First things first. Whatever time you've spent on nursery and layette prep to this date... spend THREE times that amount of time on learning about breastfeeding. The best way to conquer fear is to be knowledgeable. Baby doesn't care whether you decorate his room in Winnie the Pooh or World of Warcraft, but he WILL care about eating (and nothing but eating) for a long long time!

Hie thee to the bookstore for a copy of "So That's What They're For" by Janet Tamaro. Read it through. Find a La Leche League group in your area and attend some meetings; it's free unless you want to become a member and NOW is the perfect time to go. Find a lactation consultant in your area using this finder page: http://www.ilca.org/i4a/pages/index.cfm?pageid=3337 Internationally Board Certified Lactation Consultants are the gold standard and they are who you go to for help. You might also find a breastfeeding class in your area.

Check out our resources sticky, top of this group. Lots of info here. And feel free to ask questions. There's no such thing as a stupid question; asking questions is how we learn.

SadieJames
by Sarah on May. 12, 2013 at 11:07 PM
1 mom liked this

I was terrified.  Lurk in here - you will learn a ton!

MalloryR
by on May. 12, 2013 at 11:09 PM
At least it isn't just me, then. My family doesn't BF and I think they may think I'm a little weird for doing it, but I don't feel weird. I just hope it all pans out well because I'm very nervous my baby will be hungry and I won't be able to feed him right away. :/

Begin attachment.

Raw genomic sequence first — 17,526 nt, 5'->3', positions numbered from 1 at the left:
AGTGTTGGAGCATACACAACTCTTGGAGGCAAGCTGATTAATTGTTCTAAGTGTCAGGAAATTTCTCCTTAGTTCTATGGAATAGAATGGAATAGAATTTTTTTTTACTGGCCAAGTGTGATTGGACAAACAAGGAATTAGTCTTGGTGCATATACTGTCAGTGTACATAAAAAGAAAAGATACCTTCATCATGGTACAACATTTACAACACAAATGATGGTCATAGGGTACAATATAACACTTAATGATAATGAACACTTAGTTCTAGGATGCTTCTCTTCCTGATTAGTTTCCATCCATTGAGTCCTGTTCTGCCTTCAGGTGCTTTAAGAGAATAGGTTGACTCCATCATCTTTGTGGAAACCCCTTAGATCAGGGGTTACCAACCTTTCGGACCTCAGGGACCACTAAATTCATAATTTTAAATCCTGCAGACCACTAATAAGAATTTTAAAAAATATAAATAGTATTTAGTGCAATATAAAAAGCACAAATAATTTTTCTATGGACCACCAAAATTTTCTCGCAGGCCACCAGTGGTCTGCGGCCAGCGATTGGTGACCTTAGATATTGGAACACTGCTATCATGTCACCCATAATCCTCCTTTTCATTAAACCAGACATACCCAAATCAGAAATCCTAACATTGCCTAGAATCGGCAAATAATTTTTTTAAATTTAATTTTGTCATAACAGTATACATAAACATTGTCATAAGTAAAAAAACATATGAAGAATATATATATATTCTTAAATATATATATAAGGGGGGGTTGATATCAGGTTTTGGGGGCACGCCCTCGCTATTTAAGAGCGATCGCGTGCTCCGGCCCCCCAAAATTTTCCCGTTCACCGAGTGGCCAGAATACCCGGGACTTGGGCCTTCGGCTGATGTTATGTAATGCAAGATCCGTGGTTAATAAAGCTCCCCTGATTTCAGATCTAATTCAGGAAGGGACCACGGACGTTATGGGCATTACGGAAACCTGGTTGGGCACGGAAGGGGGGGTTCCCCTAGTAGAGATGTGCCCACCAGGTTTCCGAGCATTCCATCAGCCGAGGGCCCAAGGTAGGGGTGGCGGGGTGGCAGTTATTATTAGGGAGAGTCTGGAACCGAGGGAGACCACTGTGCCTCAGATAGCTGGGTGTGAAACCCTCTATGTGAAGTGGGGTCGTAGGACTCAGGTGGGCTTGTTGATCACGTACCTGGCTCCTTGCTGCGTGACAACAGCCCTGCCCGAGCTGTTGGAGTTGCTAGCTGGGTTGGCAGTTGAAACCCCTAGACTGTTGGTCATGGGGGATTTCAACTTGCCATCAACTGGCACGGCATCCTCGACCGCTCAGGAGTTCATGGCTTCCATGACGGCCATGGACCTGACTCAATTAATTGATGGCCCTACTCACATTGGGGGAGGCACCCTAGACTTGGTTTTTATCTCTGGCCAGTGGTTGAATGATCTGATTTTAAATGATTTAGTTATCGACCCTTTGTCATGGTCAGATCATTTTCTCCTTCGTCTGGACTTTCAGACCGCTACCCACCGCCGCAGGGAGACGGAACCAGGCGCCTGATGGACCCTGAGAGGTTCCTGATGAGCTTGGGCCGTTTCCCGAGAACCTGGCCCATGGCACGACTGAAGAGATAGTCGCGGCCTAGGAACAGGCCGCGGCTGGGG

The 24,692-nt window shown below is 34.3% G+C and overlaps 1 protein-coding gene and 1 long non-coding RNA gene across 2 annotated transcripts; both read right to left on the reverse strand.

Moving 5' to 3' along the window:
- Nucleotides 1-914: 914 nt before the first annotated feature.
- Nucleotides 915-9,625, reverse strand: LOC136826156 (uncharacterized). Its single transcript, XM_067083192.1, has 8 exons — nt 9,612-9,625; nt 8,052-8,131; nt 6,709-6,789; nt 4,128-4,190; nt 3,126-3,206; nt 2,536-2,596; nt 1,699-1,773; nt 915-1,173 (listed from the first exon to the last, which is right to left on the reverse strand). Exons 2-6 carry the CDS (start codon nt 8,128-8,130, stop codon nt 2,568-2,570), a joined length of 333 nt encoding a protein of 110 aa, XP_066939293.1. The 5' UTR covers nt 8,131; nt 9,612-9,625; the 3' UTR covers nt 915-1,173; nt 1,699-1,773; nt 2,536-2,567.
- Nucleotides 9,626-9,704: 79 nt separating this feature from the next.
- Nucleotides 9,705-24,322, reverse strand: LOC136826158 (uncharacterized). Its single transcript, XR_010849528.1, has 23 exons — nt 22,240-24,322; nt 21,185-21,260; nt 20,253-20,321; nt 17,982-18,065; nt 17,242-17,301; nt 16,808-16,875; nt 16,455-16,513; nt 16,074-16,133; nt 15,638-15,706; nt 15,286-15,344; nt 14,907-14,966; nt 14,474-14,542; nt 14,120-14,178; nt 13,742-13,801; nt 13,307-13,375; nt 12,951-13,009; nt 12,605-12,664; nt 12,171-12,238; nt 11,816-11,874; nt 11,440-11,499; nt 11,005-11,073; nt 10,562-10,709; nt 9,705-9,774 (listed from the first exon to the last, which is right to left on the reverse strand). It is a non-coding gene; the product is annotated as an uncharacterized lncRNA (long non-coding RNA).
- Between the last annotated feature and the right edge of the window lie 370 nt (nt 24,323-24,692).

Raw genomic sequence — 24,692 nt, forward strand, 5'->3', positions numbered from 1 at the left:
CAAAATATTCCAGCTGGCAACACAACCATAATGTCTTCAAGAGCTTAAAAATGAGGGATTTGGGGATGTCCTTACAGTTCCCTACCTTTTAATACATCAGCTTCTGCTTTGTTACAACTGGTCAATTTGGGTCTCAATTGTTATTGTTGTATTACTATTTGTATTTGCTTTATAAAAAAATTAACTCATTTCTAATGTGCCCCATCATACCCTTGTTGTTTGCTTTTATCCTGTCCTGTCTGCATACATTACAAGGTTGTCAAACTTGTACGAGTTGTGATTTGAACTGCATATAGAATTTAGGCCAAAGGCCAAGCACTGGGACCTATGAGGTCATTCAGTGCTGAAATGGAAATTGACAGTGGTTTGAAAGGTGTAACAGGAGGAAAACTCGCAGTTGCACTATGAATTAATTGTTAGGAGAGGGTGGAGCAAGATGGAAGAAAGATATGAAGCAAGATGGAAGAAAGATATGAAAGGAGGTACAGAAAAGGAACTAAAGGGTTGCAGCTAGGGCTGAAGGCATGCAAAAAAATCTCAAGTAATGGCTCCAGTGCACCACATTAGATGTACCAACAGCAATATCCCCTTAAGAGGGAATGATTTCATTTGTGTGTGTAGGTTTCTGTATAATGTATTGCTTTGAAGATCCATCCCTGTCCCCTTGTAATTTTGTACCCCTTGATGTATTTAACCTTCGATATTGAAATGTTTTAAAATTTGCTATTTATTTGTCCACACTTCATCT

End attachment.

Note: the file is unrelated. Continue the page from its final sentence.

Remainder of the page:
Quoting GoldenLinds:

I think everyone feels like that to some degree. I have been surrounded by a family of bfing women for my whole life and still I had my worries. I think the biggest thing to remember is that its going to be a little awkward figuring it out at first. Sonetimes it goes perfect and the next time you can't get that baby to latch for anything. Its fruatrating and nerve wracking and frequently ends in tears. Just take a step back and a few minutes toccalm down and try again without getting nervous. Being calm ia sooooo key.

GoldenLinds
by Bronze Member on May. 12, 2013 at 11:12 PM
1 mom liked this
Hands down come here first and ask this group!! Wish I had them when I was new to bfing!

Quoting MalloryR:

Who would I ask?